Wait. What? Why? Why would she do that? Caithe is obviously close to Faolain. If this information could be the end of their race, and Wynne didn’t trust anyone with it, why tell someone now? And why Caithe? It doesn’t cut it to say “Well, Wynne wanted Caithe to know how dire the situation was.”
This… just didn’t make sense. Especially with what happened next.
Then Wynne tells Caithe that the only way out of this is for Caithe to kill her.
Wait. What? What? Really? How is that the ONLY way out?
How about Caithe saying: “You know, I see why you kept this a secret. Let me help you escape Faolain, and we can go back to the Pale Tree where we can talk about this. We can get out of here with my super neat shadow flicker magic (that I used to infiltrate the Inquest lab in a previous episode), because I have cool powers like that.”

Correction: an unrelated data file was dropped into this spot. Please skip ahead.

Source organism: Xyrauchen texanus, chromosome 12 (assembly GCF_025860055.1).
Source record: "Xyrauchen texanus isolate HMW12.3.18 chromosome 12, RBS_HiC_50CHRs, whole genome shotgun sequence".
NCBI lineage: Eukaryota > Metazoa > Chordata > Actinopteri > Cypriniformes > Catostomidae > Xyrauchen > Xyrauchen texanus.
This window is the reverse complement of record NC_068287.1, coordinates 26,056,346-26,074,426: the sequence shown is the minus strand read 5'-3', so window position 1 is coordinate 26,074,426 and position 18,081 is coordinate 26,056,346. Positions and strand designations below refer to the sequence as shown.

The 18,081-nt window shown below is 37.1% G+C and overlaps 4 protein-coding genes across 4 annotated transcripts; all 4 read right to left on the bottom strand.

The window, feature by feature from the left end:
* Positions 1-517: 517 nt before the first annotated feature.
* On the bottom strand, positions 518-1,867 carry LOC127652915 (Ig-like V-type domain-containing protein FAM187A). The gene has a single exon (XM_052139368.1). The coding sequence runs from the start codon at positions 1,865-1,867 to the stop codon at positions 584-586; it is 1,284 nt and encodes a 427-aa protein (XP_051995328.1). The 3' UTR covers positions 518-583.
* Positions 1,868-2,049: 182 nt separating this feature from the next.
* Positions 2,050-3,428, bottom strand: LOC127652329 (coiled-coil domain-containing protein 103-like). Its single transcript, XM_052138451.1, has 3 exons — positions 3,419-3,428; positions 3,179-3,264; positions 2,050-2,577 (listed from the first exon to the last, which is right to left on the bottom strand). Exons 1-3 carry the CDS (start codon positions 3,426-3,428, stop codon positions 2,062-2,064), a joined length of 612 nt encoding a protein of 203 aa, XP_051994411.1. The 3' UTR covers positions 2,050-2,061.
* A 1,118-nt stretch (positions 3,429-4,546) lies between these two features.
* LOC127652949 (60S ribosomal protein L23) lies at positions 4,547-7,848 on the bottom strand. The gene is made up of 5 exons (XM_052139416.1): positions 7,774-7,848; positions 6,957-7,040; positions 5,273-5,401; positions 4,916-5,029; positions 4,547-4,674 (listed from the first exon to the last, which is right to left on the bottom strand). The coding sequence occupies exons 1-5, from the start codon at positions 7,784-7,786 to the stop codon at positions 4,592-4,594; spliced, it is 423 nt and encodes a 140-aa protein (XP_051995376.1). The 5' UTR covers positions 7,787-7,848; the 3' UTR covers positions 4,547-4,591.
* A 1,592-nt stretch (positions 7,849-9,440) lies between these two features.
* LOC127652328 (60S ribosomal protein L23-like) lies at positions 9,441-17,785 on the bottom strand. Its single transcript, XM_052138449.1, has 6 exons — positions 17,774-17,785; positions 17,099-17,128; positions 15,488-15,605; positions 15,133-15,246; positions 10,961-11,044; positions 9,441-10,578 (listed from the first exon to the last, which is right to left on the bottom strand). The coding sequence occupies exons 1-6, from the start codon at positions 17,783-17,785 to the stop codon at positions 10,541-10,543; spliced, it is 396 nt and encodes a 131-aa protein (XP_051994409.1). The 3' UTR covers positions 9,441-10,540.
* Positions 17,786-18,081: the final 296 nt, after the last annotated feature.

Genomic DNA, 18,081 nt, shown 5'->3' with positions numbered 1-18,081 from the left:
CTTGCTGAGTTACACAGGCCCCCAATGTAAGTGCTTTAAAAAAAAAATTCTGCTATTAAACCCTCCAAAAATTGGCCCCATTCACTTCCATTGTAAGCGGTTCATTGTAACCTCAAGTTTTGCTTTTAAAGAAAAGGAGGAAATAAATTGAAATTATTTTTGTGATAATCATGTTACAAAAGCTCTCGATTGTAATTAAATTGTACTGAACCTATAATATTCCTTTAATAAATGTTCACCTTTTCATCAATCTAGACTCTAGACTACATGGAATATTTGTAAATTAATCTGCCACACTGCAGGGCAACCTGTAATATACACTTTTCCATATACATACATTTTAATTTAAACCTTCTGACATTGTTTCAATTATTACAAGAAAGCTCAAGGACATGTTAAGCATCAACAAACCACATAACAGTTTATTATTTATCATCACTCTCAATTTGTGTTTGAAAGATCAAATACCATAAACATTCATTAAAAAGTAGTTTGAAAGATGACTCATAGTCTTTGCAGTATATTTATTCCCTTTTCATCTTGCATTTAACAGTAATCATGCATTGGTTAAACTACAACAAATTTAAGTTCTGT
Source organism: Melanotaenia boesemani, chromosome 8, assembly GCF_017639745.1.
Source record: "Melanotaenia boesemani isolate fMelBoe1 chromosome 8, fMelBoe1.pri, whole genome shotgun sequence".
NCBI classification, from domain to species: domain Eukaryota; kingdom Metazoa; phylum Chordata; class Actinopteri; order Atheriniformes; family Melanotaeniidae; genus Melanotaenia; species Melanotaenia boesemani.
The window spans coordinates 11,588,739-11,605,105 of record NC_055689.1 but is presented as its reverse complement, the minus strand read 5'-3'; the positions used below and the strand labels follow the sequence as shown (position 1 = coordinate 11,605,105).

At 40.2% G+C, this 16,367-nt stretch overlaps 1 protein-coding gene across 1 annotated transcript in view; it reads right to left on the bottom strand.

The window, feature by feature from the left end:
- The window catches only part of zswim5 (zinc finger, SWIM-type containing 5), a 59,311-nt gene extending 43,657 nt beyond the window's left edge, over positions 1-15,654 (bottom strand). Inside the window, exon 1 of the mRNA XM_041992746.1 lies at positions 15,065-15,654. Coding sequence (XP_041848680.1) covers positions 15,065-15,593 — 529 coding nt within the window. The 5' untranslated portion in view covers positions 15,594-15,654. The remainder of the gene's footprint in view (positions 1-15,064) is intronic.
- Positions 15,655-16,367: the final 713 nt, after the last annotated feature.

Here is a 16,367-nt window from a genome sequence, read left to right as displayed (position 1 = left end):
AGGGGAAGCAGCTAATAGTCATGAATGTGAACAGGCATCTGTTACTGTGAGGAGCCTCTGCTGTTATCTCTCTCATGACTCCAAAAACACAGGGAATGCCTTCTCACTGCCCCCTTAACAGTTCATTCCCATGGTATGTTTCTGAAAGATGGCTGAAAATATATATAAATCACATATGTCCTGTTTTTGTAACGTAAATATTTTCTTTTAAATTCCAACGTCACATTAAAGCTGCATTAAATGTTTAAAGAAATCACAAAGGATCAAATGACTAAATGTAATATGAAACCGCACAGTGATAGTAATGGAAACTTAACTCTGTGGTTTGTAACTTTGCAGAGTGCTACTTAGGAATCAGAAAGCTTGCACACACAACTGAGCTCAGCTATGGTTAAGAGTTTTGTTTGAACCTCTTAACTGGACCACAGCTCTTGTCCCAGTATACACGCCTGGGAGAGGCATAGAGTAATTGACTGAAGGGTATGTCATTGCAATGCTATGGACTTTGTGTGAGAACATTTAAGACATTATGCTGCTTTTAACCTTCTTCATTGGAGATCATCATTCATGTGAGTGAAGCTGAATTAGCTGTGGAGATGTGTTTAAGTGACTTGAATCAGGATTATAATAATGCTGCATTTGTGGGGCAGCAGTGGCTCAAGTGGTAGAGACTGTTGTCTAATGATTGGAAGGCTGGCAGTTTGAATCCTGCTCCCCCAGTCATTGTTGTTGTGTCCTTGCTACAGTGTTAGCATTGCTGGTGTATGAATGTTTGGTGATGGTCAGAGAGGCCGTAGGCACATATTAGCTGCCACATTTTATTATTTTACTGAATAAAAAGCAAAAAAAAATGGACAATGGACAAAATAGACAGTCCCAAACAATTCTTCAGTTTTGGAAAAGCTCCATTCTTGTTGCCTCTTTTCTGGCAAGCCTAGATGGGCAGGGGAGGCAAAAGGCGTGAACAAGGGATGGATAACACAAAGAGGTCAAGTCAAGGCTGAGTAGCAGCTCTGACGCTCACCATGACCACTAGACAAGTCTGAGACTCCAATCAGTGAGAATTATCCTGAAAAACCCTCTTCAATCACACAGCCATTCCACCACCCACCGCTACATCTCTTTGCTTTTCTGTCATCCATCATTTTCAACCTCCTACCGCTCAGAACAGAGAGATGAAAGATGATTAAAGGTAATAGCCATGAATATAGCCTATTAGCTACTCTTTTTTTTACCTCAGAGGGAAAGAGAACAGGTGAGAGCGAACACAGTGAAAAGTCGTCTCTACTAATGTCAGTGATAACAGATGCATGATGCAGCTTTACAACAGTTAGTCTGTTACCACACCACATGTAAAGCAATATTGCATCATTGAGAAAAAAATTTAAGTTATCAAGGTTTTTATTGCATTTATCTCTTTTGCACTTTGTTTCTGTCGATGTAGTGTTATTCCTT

Or what about Caithe saying: “You’re my sister and I can’t kill you! I may love Faolain, but this is going too far, and I want to help her. There’s two of us and one Faolain. We can subdue her, take her back to the Pale Tree, and figure out what to do from there.”
What Caithe actually does: “Okay! You’re right! Stab! You’re dead!” *sobs uncontrollably*
And why does she do that? Because the writers want…
Caithe: “Oh, I am the poor, tormented character who killed her sister in cold blood, was shunned by the Pale Tree, driven apart from my (supposed) lover… and had to bear the dark secret of our entire race for all this time! This is why I back-stab your party and keep stealing Glint’s egg. I have perfectly good reasons that you can’t possibly understand!”
I wish they spent more time thinking about their story and less about making flashy trailers to hype people up…